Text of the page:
At the time of this experiment, earlier iterations of the H1 and H2 hinge denoted as V2 and V3 respectively were used. These hinges were designed in the same manner as H1 and H2 and differed in how the pivot point of the hinges was formed. Instead of the scaffold connecting two bricks together into a hinge shape, V2 and V3 consisted of two 36 helix bundles connected to each other by 8 single-stranded DNA linkers. Because this experiment assessed which conditions were more favorable for staples to anneal to the scaffold, the results of the experiment were considered applicable to the assembly of H1 and H2.

  1. Hu Y, Chen Z, Hou Z, Li M, Ma B, Luo X, Xue X. 2019. Influence of Magnesium Ions on the Preparation and Storage of DNA Tetrahedrons in Micromolar Ranges. Molecules. 24:2091.
  2. Xiao S, Zhu H, Wang L, Liang H. DNA conformational flexibility study using phosphate backbone neutralization model. Soft Matter. 2014;10(7):1045–55. 
  3. Lauback S, Mattioli KR, Marras AE, Armstrong M, Rudibaugh TP, Sooryakumar R, et al. Real-time magnetic actuation of DNA nanodevices via modular integration with stiff micro-levers. Nat Commun. 2018;9(1446).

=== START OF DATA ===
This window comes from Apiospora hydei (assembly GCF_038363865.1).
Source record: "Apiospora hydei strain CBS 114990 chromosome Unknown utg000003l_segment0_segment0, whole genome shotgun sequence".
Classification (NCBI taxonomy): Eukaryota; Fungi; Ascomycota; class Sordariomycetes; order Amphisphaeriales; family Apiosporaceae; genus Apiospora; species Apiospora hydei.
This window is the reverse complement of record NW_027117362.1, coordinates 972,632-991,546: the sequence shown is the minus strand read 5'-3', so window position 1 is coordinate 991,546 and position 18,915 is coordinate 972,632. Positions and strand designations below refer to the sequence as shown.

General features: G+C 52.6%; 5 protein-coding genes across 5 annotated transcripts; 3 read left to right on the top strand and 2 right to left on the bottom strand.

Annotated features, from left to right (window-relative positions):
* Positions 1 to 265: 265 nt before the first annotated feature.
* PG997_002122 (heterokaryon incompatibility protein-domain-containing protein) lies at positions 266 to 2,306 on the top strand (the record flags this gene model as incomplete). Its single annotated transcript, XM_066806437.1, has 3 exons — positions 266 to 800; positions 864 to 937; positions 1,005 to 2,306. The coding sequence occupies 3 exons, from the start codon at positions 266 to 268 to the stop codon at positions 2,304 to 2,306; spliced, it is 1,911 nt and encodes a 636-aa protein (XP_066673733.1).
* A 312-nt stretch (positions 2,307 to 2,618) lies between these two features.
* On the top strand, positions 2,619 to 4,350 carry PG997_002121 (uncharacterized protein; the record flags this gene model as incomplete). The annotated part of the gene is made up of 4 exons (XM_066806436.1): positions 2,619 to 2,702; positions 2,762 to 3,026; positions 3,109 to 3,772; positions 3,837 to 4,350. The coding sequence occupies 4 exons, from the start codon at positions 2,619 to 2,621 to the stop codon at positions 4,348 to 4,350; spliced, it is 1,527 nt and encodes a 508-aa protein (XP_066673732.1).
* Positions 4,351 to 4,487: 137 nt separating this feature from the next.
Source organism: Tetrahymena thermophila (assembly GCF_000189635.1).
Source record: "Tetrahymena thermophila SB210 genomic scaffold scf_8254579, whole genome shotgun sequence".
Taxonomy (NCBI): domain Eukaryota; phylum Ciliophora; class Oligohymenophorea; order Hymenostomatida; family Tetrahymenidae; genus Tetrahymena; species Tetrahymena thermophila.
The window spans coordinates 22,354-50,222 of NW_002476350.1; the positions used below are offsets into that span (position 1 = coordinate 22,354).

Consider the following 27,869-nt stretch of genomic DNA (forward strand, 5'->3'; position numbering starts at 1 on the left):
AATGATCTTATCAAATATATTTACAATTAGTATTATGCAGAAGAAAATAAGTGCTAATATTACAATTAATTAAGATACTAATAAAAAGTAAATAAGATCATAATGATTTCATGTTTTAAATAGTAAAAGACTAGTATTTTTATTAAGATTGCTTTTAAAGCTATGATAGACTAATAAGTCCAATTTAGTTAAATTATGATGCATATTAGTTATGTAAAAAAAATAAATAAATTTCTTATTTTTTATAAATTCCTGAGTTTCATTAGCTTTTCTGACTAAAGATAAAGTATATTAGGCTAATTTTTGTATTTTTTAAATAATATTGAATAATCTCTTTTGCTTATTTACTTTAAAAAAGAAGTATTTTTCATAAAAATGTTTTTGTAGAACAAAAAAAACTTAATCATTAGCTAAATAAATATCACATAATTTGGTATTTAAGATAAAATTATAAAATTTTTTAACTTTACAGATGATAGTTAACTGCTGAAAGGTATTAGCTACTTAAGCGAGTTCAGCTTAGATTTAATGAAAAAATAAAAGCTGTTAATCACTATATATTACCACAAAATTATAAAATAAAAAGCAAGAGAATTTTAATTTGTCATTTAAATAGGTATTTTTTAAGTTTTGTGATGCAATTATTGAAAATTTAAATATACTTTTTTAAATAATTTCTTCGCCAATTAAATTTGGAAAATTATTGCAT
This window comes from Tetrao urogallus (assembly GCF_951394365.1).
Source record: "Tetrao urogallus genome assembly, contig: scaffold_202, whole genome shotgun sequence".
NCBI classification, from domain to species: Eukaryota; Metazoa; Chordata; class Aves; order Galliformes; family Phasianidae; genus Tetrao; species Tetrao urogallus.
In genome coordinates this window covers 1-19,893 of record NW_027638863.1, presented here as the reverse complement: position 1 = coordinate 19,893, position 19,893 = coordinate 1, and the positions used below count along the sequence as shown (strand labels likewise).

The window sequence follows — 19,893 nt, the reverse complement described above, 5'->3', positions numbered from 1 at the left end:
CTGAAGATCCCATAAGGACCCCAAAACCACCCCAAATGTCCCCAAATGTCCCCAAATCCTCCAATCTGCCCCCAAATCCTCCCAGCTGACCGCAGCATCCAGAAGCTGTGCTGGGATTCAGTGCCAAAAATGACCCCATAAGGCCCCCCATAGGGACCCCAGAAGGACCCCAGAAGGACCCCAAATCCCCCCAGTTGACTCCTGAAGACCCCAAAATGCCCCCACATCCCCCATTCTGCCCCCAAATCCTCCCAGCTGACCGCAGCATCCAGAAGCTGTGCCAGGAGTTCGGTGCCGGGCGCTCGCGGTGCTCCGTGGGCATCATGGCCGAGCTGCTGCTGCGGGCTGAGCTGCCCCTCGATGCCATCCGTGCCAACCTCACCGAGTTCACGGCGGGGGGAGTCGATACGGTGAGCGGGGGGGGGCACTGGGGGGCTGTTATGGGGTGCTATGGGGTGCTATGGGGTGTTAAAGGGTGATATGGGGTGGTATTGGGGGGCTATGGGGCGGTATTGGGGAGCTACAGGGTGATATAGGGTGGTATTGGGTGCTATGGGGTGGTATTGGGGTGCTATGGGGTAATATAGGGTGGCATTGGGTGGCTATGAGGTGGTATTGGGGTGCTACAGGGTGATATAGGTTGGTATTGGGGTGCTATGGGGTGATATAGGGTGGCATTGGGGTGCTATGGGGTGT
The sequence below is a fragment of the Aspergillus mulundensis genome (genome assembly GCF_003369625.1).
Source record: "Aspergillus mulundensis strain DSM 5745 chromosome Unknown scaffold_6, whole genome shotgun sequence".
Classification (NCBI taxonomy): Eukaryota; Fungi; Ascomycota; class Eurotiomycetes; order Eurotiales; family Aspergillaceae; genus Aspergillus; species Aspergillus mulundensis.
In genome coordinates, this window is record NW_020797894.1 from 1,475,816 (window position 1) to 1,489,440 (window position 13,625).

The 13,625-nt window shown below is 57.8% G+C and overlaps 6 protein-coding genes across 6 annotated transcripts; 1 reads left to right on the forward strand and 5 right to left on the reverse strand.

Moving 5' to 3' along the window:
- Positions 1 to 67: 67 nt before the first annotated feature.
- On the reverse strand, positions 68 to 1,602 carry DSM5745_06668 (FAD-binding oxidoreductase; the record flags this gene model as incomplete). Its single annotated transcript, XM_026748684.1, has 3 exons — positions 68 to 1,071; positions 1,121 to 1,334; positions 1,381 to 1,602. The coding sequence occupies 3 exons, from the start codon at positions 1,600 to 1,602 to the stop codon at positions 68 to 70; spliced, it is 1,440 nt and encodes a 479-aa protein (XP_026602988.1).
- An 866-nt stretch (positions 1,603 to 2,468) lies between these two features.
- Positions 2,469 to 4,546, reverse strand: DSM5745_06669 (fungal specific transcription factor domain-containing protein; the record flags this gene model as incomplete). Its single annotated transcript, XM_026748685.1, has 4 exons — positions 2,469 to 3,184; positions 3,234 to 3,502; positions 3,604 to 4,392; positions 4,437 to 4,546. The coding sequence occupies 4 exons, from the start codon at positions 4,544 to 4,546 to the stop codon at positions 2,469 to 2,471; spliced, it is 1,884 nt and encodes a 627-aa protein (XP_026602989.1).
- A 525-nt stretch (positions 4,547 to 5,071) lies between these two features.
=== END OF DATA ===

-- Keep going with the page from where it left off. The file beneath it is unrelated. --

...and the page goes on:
4. Douglas SM, Dietz H, Liedl T, Högberg B, Graf F, Shih WM. Self-assembly of DNA into nanoscale three-dimensional shapes. Nature. 2009;459(7245):414–8.



Optimization of Scaffold to Staple Strand Ratio


This experiment aims to assess the impact of the molar ratio of staple to scaffold on the assembly of H1 and H2 hinges.


DNA nanostructures assembled through the use of DNA origami are typically assembled at a molar ratio of 5:1 of staple to scaffold strands. The inclusion of excess staples strands increases the likelihood that a staple strand will bind to its intended location on the scaffold. However, a greater excess of staples included during the assembly step also increases the probability of residual unbound staples strands remaining after hinges are purified. These residual staples could affect downstream experiments such as when the strands of the locking mechanism are introduced.


H1 and H2 hinges were assembled as described in Hinge Assembly. To create the samples that contained different ratios of staple to scaffold, staples strand master mix was added to a final concentration of 40 nM, 60 nM, and 100 nM to produce samples with a ratio of 1:2, 1:3, and 1:5 padlock to staple strand, respectively. These samples were annealed under the 37-hour thermal ramp and visualized on 1% agarose gel as described in Hinge Assembly.